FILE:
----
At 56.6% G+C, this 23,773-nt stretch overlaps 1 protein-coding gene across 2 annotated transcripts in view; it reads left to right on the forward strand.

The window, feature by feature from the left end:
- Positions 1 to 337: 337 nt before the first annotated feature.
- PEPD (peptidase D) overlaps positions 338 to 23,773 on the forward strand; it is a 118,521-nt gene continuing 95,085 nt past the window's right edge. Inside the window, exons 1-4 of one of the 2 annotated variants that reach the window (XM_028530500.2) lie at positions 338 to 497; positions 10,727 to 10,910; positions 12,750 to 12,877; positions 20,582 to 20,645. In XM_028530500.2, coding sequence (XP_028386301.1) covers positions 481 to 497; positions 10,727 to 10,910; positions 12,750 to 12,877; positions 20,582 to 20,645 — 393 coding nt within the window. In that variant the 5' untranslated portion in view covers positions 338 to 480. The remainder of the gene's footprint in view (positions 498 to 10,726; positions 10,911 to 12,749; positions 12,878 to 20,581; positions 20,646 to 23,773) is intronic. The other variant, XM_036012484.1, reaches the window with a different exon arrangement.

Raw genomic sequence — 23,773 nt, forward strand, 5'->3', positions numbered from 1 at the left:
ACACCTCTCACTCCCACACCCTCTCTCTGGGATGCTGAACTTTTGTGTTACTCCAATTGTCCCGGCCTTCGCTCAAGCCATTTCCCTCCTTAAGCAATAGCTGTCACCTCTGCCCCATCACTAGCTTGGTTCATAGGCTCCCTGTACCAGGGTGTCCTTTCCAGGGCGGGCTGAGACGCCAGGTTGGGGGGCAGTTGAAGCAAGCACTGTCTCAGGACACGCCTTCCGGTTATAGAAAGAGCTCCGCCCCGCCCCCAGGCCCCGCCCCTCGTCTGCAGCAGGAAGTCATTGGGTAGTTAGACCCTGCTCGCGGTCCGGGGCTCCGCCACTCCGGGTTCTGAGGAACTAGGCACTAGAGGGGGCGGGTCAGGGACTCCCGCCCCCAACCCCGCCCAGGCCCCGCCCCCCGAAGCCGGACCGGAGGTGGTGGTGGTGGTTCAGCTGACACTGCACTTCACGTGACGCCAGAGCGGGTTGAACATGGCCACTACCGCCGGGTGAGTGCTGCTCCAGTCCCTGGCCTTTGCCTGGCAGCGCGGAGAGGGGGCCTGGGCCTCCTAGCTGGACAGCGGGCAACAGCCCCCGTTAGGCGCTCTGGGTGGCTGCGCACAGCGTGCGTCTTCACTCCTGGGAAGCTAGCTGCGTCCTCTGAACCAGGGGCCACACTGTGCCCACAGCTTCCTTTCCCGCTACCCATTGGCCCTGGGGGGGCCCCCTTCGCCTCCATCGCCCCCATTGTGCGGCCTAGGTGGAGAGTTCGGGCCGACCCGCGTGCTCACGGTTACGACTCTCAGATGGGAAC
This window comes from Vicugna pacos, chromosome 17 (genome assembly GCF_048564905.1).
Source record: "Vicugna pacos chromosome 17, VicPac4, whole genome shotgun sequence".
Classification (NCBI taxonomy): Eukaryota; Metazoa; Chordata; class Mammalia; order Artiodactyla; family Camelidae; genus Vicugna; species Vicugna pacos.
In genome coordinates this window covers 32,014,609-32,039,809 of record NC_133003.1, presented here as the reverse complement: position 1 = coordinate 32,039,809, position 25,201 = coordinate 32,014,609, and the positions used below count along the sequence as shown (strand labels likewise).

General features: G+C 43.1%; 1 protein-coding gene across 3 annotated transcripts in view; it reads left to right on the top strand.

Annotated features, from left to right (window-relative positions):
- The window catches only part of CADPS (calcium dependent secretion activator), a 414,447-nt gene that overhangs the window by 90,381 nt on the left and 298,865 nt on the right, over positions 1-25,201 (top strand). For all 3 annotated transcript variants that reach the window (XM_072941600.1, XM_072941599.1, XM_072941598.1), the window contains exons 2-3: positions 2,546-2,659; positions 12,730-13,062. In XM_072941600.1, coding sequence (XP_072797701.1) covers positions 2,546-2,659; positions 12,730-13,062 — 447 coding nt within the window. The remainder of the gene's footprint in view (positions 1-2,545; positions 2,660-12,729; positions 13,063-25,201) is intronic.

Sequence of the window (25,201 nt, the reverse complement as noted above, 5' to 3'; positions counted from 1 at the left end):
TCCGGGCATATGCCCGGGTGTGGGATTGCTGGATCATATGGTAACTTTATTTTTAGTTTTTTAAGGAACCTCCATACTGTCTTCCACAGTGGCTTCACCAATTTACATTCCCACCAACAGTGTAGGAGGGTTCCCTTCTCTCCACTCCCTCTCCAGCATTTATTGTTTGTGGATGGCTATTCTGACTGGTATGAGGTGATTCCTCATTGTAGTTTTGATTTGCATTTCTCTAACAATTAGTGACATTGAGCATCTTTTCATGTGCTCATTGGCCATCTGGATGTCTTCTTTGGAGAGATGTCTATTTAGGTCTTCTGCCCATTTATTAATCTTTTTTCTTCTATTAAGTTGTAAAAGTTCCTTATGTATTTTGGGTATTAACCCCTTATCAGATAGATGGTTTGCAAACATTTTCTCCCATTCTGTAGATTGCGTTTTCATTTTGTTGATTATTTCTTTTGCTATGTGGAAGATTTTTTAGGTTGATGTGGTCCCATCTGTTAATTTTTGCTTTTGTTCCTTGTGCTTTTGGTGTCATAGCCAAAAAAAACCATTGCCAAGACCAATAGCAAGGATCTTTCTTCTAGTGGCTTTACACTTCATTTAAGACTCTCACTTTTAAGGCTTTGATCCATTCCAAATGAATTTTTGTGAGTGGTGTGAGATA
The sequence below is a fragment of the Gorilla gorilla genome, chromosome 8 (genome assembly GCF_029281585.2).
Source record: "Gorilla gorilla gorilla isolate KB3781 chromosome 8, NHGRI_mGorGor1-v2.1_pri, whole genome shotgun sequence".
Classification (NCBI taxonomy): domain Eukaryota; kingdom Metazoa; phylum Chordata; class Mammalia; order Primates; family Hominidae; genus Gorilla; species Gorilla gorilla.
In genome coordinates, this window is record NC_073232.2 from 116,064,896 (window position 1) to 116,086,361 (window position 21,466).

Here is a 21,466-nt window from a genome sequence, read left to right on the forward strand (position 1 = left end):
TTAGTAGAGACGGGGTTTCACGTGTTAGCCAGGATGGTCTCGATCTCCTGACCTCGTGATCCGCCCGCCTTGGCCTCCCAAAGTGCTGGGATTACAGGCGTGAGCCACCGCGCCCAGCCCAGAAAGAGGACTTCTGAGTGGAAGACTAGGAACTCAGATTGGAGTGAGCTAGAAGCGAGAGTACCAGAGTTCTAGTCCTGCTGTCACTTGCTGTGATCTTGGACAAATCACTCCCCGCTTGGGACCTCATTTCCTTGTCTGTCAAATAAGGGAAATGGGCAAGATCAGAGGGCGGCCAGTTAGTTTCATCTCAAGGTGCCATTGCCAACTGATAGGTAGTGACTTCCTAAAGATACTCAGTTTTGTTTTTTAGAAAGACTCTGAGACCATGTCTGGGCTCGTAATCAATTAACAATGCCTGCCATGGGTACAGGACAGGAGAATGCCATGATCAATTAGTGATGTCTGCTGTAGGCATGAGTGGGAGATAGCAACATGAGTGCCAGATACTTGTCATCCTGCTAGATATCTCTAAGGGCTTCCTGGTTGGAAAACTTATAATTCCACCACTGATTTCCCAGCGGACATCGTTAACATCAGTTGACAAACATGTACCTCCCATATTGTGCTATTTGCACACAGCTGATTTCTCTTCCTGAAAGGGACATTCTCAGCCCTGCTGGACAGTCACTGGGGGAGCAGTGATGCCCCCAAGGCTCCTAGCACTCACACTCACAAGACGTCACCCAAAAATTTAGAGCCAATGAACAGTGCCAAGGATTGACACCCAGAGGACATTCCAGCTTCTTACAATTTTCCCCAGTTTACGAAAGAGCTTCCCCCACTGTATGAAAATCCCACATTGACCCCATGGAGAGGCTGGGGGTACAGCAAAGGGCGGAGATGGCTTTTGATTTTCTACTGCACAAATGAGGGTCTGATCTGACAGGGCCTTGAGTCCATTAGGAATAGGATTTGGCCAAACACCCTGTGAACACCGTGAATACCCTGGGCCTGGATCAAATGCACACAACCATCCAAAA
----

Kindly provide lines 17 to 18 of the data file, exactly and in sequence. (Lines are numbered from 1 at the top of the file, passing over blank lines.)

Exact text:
Source record: "Gorilla gorilla gorilla isolate KB3781 chromosome 8, NHGRI_mGorGor1-v2.1_pri, whole genome shotgun sequence".
Classification (NCBI taxonomy): domain Eukaryota; kingdom Metazoa; phylum Chordata; class Mammalia; order Primates; family Hominidae; genus Gorilla; species Gorilla gorilla.